Simultaneously smart and stupid, Casa de mi Padre is so fond of its source material — a genre virtually no one in this country has ever seen — you can't help but be swept along, laughing heartily even at the jokes you don't quite get. Ironically, this hyperviolent, defiantly low-budget comedy owes a debt to last year's sweet-natured, slickly produced The Artist — both lovingly re-create types of movies nobody makes anymore, and both ask American audiences to remaster the lost art of reading dialog.
If nothing else, Ferrell deserves a medal for bravery. From the first frame, he is utterly committed to his south-of-the-border concept, delivering his lines in what sounds like, to the untrained ear, pretty good Spanish. He and director Matt Piedmont have created an ultra low-budget western, with production values just this side of your local high school AV club. Film stocks change, the focus is sometimes off, continuity is thrown to the wind (cigarettes and bits of apparel disappear and return between shots).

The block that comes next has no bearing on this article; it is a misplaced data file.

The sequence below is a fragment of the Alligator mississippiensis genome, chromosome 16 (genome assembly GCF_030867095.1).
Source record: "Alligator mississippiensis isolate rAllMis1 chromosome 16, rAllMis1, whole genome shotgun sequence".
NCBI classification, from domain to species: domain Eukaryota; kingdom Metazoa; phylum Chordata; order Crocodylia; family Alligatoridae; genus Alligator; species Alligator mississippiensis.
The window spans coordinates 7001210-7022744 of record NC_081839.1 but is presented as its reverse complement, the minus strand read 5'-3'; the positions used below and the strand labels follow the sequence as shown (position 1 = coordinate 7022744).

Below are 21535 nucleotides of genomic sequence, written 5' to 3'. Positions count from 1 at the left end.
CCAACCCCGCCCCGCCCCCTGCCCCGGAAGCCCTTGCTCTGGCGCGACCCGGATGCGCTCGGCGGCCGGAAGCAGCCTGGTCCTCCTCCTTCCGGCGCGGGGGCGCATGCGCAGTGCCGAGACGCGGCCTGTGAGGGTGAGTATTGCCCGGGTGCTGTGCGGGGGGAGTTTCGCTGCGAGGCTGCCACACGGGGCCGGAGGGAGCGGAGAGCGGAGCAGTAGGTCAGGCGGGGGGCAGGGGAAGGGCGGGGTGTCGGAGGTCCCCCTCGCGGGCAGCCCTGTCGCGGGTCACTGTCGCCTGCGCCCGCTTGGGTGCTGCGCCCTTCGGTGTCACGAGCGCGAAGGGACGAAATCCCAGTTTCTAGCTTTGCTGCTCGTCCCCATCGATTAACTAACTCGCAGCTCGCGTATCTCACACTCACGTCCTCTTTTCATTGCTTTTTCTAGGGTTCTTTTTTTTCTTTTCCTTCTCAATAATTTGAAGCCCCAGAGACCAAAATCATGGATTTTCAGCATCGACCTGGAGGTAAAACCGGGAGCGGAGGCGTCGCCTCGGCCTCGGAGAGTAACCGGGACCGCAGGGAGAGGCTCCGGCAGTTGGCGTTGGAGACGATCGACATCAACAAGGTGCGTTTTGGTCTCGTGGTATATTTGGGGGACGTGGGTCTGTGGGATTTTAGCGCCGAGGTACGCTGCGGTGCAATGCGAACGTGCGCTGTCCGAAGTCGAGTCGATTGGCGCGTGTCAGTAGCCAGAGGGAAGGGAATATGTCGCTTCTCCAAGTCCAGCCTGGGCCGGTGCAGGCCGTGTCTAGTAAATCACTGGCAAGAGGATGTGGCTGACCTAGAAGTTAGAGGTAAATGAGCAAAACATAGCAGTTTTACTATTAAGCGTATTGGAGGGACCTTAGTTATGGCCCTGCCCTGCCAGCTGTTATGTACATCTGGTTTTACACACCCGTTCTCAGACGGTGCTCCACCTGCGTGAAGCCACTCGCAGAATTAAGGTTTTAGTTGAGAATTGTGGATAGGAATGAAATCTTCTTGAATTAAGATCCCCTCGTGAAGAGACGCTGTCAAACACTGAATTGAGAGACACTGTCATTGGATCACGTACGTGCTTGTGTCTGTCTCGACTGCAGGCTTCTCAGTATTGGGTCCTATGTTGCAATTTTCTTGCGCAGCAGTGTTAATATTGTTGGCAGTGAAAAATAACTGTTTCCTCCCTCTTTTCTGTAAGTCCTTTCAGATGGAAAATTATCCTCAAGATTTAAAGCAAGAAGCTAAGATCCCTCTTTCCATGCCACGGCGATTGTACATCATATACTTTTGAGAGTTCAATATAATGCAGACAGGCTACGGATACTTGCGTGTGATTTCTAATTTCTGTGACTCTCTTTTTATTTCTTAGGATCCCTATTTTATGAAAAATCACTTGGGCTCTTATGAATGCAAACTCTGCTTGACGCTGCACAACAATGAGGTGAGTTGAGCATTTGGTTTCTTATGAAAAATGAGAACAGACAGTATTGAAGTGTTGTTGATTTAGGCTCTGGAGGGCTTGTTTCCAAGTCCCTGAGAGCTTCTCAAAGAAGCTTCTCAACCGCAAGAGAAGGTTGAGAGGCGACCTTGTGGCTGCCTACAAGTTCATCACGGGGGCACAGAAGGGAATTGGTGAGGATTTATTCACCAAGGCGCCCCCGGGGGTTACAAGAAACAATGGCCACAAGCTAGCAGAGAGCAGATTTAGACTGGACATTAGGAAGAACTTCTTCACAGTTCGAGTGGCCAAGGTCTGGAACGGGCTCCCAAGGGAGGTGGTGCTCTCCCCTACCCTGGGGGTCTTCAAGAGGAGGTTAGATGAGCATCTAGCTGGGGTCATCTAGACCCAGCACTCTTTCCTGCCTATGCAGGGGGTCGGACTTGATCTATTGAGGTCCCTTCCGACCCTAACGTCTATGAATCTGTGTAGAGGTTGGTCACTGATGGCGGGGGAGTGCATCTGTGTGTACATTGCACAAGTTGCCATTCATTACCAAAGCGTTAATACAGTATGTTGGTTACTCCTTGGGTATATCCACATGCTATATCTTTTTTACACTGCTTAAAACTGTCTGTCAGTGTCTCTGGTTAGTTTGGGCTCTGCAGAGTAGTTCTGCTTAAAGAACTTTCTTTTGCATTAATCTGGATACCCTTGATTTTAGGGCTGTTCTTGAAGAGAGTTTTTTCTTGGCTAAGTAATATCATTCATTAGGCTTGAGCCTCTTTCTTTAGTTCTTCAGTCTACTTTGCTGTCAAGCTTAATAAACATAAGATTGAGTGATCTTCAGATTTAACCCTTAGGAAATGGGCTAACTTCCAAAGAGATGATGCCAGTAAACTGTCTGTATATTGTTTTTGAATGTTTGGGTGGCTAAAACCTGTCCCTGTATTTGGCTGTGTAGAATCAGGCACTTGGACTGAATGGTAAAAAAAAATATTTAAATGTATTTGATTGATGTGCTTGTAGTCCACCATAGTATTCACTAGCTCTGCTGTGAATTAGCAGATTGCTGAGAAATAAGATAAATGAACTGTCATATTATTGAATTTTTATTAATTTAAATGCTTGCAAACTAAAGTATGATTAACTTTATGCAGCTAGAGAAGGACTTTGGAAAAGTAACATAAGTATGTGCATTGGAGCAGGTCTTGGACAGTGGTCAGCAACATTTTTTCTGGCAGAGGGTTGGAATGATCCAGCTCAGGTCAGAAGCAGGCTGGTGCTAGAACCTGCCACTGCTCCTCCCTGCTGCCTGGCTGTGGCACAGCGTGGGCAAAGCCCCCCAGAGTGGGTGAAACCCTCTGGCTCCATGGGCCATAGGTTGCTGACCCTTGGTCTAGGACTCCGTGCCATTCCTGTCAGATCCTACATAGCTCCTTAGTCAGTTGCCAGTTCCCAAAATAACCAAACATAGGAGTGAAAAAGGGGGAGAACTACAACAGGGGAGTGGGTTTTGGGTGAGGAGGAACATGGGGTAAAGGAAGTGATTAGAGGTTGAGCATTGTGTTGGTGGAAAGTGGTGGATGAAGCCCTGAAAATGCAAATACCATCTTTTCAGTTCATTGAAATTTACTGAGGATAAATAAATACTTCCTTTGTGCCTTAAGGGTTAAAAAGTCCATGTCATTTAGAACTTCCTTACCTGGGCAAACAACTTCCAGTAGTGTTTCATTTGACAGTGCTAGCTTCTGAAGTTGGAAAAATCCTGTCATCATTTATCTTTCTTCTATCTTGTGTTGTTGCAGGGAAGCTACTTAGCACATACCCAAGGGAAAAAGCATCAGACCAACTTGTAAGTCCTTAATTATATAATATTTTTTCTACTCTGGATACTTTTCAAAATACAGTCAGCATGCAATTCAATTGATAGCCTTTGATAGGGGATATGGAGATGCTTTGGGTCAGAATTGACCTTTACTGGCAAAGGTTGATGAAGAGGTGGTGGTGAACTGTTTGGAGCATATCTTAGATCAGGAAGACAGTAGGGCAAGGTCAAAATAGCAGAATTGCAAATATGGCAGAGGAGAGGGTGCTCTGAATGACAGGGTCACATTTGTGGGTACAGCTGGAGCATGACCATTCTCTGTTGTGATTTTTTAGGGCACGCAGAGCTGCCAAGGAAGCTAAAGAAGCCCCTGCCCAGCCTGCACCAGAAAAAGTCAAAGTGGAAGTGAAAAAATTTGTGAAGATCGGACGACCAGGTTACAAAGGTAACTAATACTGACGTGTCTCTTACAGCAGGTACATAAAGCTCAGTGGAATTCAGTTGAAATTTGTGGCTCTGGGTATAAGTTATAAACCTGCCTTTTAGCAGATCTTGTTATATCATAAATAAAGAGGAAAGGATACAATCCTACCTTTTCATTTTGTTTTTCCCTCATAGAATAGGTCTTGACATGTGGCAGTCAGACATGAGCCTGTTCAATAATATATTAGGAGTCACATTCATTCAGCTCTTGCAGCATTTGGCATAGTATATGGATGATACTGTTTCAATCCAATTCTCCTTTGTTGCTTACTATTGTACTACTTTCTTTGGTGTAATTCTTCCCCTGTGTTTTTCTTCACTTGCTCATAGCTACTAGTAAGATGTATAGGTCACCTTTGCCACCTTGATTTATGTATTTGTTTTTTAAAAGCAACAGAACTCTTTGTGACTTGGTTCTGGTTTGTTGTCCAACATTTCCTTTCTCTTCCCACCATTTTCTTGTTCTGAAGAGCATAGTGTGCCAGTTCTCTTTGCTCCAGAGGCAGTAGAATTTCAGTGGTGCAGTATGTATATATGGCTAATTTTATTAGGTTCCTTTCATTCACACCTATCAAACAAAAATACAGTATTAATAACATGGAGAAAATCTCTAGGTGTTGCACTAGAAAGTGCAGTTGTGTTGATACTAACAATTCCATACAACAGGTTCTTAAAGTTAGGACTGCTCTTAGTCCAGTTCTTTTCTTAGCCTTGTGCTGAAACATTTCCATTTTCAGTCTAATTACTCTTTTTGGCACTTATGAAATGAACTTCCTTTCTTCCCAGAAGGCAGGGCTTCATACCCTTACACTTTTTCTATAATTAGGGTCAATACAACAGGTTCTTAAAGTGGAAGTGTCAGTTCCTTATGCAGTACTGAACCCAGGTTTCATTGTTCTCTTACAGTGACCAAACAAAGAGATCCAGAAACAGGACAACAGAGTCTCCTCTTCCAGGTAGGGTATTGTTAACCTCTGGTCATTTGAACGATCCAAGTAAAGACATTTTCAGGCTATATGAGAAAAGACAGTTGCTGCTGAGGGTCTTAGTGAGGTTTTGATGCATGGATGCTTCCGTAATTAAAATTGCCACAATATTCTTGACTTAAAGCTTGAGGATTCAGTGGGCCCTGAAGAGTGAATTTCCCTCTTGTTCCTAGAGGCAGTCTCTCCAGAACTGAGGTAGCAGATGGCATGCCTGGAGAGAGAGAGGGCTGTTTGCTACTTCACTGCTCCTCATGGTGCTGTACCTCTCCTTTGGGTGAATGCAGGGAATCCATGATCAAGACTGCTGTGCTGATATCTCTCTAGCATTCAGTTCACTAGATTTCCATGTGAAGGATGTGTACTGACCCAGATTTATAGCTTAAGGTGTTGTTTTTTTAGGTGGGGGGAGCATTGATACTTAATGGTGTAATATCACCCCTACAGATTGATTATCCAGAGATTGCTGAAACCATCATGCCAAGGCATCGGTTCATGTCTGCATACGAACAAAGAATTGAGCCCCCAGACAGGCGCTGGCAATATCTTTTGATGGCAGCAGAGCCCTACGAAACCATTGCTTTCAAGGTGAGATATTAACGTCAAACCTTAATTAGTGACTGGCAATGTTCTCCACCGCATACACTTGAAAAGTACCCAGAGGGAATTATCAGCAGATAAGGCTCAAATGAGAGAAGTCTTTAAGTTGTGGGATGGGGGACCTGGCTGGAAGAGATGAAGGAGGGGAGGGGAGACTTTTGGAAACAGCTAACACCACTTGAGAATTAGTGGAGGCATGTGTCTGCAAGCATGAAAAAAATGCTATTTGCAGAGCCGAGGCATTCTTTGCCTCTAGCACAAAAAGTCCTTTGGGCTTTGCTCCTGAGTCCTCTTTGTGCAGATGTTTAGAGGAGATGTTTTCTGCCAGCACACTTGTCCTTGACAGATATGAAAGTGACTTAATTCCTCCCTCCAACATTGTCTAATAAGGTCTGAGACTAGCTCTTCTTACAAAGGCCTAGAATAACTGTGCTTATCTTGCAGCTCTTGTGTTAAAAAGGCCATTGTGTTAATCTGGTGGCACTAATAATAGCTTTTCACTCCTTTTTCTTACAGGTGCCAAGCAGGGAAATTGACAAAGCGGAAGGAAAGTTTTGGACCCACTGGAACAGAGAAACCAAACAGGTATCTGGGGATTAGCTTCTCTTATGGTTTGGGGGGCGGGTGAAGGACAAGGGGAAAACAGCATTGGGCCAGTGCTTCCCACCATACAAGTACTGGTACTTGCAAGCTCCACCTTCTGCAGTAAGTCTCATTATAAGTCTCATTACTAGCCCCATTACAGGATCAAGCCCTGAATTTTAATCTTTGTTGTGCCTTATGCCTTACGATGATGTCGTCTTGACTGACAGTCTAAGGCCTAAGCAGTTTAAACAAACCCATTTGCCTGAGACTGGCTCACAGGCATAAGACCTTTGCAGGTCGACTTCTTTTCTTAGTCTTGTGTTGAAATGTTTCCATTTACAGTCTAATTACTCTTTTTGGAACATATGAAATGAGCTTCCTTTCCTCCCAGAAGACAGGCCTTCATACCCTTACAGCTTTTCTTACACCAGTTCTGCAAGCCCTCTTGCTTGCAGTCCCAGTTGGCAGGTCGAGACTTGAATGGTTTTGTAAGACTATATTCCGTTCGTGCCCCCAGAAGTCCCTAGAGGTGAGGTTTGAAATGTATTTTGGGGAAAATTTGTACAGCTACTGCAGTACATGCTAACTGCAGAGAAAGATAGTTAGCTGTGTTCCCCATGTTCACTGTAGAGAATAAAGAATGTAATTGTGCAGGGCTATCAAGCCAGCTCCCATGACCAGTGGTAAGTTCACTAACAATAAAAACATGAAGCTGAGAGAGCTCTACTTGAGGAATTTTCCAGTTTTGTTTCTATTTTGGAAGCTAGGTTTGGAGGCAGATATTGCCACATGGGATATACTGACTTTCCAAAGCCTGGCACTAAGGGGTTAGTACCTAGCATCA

Most fun of all, the physical reels of film themselves, badly spliced, sometimes scratched and jittery, seem to have been rescued from some garage in Guadalajara (and if you think about it, in this age of digital delivery of pristine prints to even the most remote movie theaters, the mere notion of film reels is downright quaint).
Will Ferrell speaking Spanish, riding fake horses and engaging in outrageously bloody shootouts is a fairly good joke. To sustain that joke for 84 minutes is another story, and Ferrell, Piedmont and writer Andrew Steele do a remarkably good job of keeping the laughs coming.